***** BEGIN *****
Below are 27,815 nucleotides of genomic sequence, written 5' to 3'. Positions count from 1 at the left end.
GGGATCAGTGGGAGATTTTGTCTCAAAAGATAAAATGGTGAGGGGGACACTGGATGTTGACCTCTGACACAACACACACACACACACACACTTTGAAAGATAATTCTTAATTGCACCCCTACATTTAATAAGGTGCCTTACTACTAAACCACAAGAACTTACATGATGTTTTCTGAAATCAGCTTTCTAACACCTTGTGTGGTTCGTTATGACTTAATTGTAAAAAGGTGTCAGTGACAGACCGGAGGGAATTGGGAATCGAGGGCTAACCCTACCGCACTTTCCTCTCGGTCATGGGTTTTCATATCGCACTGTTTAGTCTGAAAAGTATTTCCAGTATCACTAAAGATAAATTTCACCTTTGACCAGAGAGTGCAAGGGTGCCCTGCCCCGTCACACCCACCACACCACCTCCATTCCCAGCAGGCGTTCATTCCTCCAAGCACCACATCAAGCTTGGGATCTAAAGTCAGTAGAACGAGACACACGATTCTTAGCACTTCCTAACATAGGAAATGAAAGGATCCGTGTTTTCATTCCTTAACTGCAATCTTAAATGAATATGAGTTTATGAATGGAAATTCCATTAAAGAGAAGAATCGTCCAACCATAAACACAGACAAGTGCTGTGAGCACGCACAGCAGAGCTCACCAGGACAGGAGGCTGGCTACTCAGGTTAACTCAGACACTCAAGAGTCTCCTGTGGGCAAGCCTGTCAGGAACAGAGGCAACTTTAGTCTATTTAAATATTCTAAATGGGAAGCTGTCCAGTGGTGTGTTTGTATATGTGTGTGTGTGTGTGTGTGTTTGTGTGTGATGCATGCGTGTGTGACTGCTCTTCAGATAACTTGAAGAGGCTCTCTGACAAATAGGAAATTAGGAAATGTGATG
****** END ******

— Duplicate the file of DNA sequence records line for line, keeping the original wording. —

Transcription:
Below are 27,815 nucleotides of genomic sequence, written 5' to 3'. Positions count from 1 at the left end.
GGGATCAGTGGGAGATTTTGTCTCAAAAGATAAAATGGTGAGGGGGACACTGGATGTTGACCTCTGACACAACACACACACACACACACACTTTGAAAGATAATTCTTAATTGCACCCCTACATTTAATAAGGTGCCTTACTACTAAACCACAAGAACTTACATGATGTTTTCTGAAATCAGCTTTCTAACACCTTGTGTGGTTCGTTATGACTTAATTGTAAAAAGGTGTCAGTGACAGACCGGAGGGAATTGGGAATCGAGGGCTAACCCTACCGCACTTTCCTCTCGGTCATGGGTTTTCATATCGCACTGTTTAGTCTGAAAAGTATTTCCAGTATCACTAAAGATAAATTTCACCTTTGACCAGAGAGTGCAAGGGTGCCCTGCCCCGTCACACCCACCACACCACCTCCATTCCCAGCAGGCGTTCATTCCTCCAAGCACCACATCAAGCTTGGGATCTAAAGTCAGTAGAACGAGACACACGATTCTTAGCACTTCCTAACATAGGAAATGAAAGGATCCGTGTTTTCATTCCTTAACTGCAATCTTAAATGAATATGAGTTTATGAATGGAAATTCCATTAAAGAGAAGAATCGTCCAACCATAAACACAGACAAGTGCTGTGAGCACGCACAGCAGAGCTCACCAGGACAGGAGGCTGGCTACTCAGGTTAACTCAGACACTCAAGAGTCTCCTGTGGGCAAGCCTGTCAGGAACAGAGGCAACTTTAGTCTATTTAAATATTCTAAATGGGAAGCTGTCCAGTGGTGTGTTTGTATATGTGTGTGTGTGTGTGTGTGTTTGTGTGTGATGCATGCGTGTGTGACTGCTCTTCAGATAACTTGAAGAGGCTCTCTGACAAATAGGAAATTAGGAAATGTGATG